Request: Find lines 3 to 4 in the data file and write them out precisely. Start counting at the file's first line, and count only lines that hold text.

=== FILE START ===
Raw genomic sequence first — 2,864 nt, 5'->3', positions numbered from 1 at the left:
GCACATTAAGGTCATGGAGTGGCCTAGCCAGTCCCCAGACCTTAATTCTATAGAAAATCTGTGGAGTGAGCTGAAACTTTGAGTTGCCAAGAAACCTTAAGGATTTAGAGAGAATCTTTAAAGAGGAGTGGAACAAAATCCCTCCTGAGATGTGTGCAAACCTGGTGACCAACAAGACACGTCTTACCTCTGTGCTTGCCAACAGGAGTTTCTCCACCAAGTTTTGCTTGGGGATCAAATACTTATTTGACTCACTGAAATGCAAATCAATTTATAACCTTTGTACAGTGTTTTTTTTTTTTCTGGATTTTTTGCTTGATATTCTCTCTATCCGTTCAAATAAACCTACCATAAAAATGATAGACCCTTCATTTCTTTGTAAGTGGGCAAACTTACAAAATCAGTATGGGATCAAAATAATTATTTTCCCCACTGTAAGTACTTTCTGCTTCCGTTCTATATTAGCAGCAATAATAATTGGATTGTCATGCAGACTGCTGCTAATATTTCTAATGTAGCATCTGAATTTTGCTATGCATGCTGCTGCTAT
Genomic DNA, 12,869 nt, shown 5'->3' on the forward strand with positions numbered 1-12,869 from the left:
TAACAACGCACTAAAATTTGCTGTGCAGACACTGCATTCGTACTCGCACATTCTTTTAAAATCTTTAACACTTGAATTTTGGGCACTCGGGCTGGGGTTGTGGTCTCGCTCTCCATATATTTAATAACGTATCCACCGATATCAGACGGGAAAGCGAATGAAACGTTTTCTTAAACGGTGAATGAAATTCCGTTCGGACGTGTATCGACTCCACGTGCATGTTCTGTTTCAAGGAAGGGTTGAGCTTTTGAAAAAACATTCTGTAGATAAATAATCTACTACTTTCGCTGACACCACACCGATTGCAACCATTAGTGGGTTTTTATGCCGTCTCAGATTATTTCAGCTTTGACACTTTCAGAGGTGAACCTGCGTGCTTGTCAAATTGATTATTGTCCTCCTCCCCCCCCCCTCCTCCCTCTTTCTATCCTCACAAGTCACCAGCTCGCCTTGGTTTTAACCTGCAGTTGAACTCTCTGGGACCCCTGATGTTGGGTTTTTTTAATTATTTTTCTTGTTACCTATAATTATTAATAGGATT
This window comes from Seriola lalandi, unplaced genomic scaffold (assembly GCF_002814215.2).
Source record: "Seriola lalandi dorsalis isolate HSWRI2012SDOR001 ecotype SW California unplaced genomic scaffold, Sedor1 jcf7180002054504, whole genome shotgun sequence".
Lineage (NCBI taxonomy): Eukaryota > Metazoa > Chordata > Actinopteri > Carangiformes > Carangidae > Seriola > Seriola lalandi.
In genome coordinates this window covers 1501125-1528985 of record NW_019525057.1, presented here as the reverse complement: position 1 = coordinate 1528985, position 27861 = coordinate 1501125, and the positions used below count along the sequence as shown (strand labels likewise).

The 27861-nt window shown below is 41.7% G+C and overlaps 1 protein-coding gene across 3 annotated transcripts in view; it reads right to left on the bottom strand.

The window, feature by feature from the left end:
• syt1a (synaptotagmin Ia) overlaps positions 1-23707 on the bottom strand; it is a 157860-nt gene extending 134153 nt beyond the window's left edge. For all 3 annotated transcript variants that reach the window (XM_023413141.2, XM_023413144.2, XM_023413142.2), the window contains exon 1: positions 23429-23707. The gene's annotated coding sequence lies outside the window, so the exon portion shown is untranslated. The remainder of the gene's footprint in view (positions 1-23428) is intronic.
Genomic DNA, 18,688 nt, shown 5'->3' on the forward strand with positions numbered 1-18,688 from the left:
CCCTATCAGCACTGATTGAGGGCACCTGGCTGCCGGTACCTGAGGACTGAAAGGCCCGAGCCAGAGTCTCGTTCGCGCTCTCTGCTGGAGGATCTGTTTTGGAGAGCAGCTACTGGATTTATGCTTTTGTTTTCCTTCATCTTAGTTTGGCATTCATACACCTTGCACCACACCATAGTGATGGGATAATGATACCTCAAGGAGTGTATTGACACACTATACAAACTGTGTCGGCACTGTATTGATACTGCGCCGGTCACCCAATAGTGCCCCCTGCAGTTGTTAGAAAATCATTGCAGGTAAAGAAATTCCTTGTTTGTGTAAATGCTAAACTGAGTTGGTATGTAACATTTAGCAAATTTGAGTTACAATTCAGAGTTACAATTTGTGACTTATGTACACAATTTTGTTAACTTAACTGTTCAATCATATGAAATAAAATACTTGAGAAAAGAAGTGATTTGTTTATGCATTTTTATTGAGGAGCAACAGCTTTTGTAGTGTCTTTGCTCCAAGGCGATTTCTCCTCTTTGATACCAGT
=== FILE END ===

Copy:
Genomic DNA, 12,869 nt, shown 5'->3' on the forward strand with positions numbered 1-12,869 from the left:
TAACAACGCACTAAAATTTGCTGTGCAGACACTGCATTCGTACTCGCACATTCTTTTAAAATCTTTAACACTTGAATTTTGGGCACTCGGGCTGGGGTTGTGGTCTCGCTCTCCATATATTTAATAACGTATCCACCGATATCAGACGGGAAAGCGAATGAAACGTTTTCTTAAACGGTGAATGAAATTCCGTTCGGACGTGTATCGACTCCACGTGCATGTTCTGTTTCAAGGAAGGGTTGAGCTTTTGAAAAAACATTCTGTAGATAAATAATCTACTACTTTCGCTGACACCACACCGATTGCAACCATTAGTGGGTTTTTATGCCGTCTCAGATTATTTCAGCTTTGACACTTTCAGAGGTGAACCTGCGTGCTTGTCAAATTGATTATTGTCCTCCTCCCCCCCCCCTCCTCCCTCTTTCTATCCTCACAAGTCACCAGCTCGCCTTGGTTTTAACCTGCAGTTGAACTCTCTGGGACCCCTGATGTTGGGTTTTTTTAATTATTTTTCTTGTTACCTATAATTATTAATAGGATT